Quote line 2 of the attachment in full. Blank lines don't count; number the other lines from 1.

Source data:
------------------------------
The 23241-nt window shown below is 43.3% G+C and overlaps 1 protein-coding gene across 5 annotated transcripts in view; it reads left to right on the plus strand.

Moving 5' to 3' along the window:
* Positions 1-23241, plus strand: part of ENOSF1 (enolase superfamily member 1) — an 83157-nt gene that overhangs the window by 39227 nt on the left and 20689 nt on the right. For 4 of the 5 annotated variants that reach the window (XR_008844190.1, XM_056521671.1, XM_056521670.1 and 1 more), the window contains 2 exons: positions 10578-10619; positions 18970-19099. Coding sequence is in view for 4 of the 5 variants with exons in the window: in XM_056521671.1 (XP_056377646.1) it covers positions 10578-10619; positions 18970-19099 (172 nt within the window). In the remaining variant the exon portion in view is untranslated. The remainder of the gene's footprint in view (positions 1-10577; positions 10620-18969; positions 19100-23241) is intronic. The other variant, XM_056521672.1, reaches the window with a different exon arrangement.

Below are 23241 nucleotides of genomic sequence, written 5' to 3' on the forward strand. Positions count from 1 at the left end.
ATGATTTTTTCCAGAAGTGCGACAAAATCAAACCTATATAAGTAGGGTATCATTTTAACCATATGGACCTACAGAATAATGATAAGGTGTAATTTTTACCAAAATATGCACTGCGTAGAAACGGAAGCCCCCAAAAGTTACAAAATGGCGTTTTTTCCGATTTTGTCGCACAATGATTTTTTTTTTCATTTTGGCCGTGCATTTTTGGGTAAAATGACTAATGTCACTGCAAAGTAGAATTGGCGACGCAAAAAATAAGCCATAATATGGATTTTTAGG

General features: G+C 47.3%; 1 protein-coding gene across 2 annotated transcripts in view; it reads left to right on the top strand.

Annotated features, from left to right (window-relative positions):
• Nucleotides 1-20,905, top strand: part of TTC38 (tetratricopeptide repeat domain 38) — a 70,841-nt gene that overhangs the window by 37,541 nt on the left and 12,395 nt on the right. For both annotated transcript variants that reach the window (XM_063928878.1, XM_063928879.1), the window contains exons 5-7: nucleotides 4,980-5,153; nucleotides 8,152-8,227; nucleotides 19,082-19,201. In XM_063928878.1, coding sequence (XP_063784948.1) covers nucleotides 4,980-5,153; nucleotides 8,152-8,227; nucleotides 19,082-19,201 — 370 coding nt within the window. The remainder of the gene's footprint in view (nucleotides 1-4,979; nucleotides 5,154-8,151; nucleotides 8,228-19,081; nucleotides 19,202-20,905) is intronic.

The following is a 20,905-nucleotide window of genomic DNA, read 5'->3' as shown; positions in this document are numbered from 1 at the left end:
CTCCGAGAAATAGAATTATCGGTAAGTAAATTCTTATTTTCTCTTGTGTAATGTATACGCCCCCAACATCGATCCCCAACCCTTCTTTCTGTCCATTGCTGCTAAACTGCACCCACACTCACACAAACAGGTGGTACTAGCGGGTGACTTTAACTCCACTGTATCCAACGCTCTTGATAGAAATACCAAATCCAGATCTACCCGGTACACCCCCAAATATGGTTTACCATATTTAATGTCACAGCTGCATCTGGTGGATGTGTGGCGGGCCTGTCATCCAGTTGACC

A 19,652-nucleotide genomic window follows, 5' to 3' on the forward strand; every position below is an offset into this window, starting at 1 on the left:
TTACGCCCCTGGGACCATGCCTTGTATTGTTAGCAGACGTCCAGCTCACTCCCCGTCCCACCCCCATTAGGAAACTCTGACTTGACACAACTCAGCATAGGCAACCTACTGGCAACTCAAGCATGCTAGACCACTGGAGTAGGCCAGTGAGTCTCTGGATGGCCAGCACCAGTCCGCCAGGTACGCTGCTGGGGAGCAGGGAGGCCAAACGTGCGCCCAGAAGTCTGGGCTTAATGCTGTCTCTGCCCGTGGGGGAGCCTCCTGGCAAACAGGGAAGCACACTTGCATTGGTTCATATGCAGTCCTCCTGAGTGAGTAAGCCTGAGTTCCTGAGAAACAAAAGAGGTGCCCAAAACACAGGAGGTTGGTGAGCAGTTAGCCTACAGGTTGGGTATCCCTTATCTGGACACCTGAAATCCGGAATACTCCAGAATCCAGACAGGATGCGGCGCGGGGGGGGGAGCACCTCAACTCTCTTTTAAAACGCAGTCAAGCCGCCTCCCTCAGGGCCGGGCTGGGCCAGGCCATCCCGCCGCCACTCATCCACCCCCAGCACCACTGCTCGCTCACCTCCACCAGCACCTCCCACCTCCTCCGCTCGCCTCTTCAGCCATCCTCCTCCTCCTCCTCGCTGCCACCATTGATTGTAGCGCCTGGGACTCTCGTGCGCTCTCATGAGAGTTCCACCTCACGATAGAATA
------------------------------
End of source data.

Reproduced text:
Moving 5' to 3' along the window: